Playing music (deejaying) at functions used to be fun for me...not anymore. There are DJ services out there who have plowed through for many years very successfully, but for me, it got to be too much with everything else I have going on.

The school dances were the exception; they were fun and the kids were always appreciative - just play the current hits and you’re a crowd pleaser. Weddings were another fact, a horror story.

At a wedding, you’re expected to please the bride & groom and hopefully the crowd. Bride, no problem. Groom, whatever pleases the bride. The crowd? Forget it. It’s a mix of babies, pre-school, kids, teens, college students, so-called adults, the old, the older, and the oldest.

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Trying to please this human mulligan stew is impossible. The old ones will approach you with “Will you turn that down? It’s too damn loud!” So you turn it down. Then a younger person comes up. “Will you turn that up? We can’t hear it!” This goes on all through the four or five excruciating hours.

Then there’s the drunk relative who brings his cassette tape of himself singing some out-of-tune song, “Hey, play this’un next!” So you do, to a booing crowd.

There’s always a guy who brought his own records and wants to use your equipment to play them. Forget it, Clyde. If you wanna be the one to play records, they should’ve hired YOU.

Speaking of records, before compact discs became a thing, playing actual vinyl records could be a heart-stopper. If you are deejaying on a wood stage or floor, chances are some smartass will come up and stomp on the floor to intentionally make your needle skip. Then off they’d go with a “har, har, yuk, yuk” as they head back to the free bar.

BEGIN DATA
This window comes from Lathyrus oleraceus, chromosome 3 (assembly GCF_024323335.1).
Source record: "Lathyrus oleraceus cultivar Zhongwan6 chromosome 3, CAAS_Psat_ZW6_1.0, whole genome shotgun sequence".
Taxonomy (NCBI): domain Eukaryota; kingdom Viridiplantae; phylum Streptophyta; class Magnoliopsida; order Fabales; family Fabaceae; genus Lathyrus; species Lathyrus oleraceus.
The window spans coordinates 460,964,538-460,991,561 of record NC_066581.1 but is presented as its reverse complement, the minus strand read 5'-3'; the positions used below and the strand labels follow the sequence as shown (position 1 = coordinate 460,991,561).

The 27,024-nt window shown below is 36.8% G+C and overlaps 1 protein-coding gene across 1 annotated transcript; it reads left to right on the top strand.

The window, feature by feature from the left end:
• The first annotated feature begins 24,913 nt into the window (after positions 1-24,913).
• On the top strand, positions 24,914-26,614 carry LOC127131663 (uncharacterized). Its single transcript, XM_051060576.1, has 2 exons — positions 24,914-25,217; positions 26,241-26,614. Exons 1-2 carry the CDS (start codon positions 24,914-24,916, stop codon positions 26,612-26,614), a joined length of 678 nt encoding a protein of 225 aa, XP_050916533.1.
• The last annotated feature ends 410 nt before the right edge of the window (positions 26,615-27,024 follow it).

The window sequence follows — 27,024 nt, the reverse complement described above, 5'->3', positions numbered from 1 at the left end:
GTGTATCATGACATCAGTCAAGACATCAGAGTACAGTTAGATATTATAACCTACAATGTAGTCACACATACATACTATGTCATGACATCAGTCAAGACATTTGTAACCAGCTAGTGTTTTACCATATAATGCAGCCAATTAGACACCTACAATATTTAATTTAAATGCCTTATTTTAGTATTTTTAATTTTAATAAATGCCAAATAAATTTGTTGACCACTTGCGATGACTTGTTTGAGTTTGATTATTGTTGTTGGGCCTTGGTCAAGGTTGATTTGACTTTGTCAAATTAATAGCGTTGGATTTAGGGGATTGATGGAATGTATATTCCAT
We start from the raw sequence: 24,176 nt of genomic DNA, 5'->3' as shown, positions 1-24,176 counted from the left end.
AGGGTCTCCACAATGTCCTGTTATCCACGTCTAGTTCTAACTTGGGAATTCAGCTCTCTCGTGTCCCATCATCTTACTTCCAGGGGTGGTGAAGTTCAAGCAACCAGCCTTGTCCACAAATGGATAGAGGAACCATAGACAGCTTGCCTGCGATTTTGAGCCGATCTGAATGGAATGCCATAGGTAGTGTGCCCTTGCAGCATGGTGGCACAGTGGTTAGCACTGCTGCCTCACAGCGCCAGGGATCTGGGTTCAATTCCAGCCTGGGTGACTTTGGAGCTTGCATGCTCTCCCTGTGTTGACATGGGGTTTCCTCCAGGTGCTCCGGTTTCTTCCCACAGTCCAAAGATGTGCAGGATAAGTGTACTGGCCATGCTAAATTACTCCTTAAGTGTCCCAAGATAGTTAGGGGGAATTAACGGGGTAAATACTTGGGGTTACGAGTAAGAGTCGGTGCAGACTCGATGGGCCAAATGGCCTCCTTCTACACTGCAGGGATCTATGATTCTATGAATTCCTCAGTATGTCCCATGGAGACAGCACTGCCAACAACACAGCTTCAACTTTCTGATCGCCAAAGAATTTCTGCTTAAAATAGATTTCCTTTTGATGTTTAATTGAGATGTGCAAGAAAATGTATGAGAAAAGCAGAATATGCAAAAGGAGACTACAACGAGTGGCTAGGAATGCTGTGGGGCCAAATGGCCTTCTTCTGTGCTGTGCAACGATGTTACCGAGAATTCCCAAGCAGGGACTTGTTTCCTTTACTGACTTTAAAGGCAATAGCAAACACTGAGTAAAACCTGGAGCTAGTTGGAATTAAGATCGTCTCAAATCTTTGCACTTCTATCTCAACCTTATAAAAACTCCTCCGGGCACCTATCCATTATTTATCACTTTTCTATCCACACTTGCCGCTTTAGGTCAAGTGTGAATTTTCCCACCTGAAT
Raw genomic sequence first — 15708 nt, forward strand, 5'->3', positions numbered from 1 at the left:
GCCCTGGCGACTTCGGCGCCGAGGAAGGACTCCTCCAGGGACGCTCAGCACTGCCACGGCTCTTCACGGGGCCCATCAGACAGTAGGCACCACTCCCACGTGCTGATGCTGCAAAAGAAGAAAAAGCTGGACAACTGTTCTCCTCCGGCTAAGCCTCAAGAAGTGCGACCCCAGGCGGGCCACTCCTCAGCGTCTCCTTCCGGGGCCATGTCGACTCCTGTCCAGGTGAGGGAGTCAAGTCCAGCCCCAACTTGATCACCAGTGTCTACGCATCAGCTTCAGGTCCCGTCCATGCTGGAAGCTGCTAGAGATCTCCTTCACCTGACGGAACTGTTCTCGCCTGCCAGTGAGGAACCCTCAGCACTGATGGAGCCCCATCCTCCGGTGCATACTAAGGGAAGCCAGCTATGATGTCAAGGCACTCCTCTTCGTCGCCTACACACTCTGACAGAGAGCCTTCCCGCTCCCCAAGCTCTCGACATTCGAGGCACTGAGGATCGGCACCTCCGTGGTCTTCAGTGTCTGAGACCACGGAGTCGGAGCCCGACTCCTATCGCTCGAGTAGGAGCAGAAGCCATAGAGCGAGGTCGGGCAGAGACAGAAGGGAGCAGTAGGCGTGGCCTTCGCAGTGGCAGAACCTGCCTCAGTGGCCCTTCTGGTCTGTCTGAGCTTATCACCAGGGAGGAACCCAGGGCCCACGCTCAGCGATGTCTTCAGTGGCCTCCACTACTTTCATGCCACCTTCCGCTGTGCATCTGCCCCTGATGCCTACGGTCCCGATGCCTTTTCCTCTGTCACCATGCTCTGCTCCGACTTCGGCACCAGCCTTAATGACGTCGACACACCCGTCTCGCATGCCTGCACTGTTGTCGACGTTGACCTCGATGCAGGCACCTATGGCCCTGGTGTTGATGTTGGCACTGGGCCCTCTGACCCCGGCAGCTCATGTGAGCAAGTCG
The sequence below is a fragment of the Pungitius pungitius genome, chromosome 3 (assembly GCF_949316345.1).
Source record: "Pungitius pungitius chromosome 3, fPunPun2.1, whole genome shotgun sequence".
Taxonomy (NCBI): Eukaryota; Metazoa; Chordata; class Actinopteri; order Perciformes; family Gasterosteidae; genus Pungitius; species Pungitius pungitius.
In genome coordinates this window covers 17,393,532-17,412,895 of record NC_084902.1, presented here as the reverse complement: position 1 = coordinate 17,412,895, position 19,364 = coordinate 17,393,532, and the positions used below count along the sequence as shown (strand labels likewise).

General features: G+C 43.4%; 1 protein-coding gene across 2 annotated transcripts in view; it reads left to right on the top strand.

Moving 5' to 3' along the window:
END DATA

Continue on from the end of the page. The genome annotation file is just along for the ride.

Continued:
CDs had their problems, too. They do tend to sometimes skip or stop in mid-play, caused by a scratch, a speck of dirt, gouge, or smudge. They are not as infallible as they first made us believe.

Then there are the requests. You may have a request sheet that you write the requests on and they tend to get very long. Obviously you can’t play ‘em all at once, so inevitably the requesters will constantly come up with “Did you play my song yet?” “When you gonna play my song?” over and over.

And if you didn’t get paid in advance, sometimes the bride and groom would slip out unnoticed and forget to pay you...get the money up front.

The older people always had the same looks on their face, regarding the music you play: grimaces, scowls, furled brows, and then they hold their ears, turn their head to the person next to them, point at you, and mumble something I’m sure is unflattering.

Oh, and for the removal of the garter belt? So many deejays played the same thing at EVERY wedding I attended: The Stripper by David Rose. So I refused to play it when it came time for the garter...I’d play “Legs” by ZZ Top instead.

And deejays always played the same songs: “Mony, Mony,” “Old Time Rock & Roll,” “Twist and Shout,” “Celebration,” “YMCA,” and others. It was very predictable (also predictable was the bridesmaids getting drunk and throwing up). Never failed.

Nowadays, I find it refreshing that deejays are mixing it up a little better than they did back in the 80s and 90s. Thank goodness. But nevertheless – If I can help it, I will never deejay another wedding.

Thank goodness no more CHICKEN DANCE.

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